Session 7 -The Engine of Development


Indeed, what have we done wrong? How did we end up in a situation where we do not know how to handle ourselves, where we are experiencing crises in society, and in life in general? We are feeling only the negative side of the crisis, only the pangs, and not the birth.


If we examine ourselves and our development, we will see that our entire development results from our desires, from constantly wanting more.


We previously had small desires. We wanted to live in the countryside with a few cows, a few hens, and a piece of land. A man had a wife, children, he lived his life, and he knew that, "this is life."


Then, a bigger desire awakened, which prompted us to trade. We sold our products in the market, and bought other products in return. For example, a farmer would arrive at the city and see that there is a new kind of plow that can till the ground more efficiently. He worked harder or borrowed money to buy the machine, and thus he was able to produce bigger crops.


This is how we evolved, connected among us. The ego grew and prompted us to develop. Our entire history is based on such developments in human desires.


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The development of human desires motivates the development of humanity in all realms.

Main Points

  • Our desires evolve from small, basic desires to greater, more qualitative desires.
  • The growing desires make the connections between people stronger.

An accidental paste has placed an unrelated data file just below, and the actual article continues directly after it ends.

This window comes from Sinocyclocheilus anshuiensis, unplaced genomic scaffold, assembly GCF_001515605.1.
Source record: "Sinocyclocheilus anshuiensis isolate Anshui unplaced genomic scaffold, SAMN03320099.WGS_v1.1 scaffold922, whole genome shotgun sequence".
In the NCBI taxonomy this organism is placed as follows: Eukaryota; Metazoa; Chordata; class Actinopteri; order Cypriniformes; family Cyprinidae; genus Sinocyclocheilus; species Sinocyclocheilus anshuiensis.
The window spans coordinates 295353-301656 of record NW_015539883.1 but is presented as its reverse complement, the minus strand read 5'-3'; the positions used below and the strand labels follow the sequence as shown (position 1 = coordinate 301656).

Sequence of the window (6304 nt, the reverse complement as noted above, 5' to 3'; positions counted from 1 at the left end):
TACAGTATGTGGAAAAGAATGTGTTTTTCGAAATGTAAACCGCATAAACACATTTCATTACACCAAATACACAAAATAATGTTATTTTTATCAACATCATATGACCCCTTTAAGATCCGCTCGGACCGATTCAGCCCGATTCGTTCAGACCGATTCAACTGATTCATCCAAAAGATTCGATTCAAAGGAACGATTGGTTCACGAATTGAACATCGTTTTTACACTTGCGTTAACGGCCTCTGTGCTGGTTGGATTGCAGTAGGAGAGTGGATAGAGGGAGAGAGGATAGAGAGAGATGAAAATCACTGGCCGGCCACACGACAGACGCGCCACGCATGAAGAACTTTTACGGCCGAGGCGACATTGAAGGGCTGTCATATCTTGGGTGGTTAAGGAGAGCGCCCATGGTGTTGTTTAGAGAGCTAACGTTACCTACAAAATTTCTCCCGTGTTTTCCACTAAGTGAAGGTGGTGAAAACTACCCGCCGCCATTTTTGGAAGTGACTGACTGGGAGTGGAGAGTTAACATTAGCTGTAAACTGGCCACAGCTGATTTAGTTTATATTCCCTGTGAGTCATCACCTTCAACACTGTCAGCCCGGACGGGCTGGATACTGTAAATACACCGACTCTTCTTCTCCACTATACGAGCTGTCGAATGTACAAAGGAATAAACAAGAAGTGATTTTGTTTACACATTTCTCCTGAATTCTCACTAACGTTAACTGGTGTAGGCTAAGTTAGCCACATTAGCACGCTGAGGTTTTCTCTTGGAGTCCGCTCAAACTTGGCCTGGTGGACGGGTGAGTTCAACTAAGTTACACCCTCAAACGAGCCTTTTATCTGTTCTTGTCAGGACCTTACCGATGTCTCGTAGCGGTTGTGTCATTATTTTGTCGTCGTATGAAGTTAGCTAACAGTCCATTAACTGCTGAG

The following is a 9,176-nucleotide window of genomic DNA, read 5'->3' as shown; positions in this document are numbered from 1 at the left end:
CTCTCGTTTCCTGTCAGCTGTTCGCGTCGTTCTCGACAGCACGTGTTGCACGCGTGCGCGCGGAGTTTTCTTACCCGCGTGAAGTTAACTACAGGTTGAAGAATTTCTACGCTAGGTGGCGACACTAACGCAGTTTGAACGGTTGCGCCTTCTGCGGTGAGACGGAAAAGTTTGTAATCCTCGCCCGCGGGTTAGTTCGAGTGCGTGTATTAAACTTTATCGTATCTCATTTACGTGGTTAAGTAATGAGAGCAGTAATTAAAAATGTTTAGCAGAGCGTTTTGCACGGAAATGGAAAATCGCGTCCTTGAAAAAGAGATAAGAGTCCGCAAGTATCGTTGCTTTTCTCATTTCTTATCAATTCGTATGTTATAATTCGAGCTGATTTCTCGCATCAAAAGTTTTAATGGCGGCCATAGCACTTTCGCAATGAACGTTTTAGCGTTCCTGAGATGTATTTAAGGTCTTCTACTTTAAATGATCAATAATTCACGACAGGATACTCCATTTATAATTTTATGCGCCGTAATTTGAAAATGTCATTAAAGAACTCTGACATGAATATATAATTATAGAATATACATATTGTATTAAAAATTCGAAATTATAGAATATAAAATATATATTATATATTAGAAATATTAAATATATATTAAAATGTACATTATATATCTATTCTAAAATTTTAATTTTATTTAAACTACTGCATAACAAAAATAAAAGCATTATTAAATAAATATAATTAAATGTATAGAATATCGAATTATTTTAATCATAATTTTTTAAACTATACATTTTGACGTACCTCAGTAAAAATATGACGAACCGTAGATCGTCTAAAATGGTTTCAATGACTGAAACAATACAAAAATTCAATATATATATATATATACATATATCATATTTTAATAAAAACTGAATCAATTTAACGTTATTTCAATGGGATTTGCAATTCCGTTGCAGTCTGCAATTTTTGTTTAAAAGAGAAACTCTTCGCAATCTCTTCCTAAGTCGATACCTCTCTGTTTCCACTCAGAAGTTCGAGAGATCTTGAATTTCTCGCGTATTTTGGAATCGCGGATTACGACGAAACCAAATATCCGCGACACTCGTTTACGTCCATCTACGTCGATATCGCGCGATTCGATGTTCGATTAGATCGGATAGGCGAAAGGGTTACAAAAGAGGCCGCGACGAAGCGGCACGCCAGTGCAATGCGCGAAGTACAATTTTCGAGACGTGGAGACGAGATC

Dopamine causes us to want, desire, seek out, and search. It increases our general level of arousal and our goal-directed behavior.

"What is the role of dopamine in reward: hedonic impact, reward learning, or incentive salience?"

McClelland's Need Theory, created by a psychologist David McClelland, is a motivational model that attempts to explain how the needs for achievement, power and affiliation affect the actions of people from a managerial context.

"Need Theory"

Maslow's theory suggests that the most basic level of needs must be met before the individual will strongly desire the secondary or higher level needs.

"Hierarchy of Needs"

Engage Yourself

Question 3: Please describe at least one desire that is unique to our generation and has motivated humanity toward greater advancements.

Question 2: In your view, which of the following examples best illustrates the idea that man develops according to the development of his desire?

Before you begin with the first exercise, please read a bit about "Maslow's Hierarchy of Needs" from Wikipedia.

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One of the most beautiful examples of the power of desire is the "Marshmallow Experiment." In the test, a child is placed in front of a marshmallow, and upon leaving the room and leaving the child alone, the adult promises the child that if he will not eat the marshmallow until the adult returns, he will be rewarded with 2 marshmallows. This test is designed to test the child's ability to delay gratification. It is also a wonderful opportunity to observe the enormous power that motivates humans from within—our desires. Watch the video and see for yourself.

Question 1: Would you eat the marshmallow?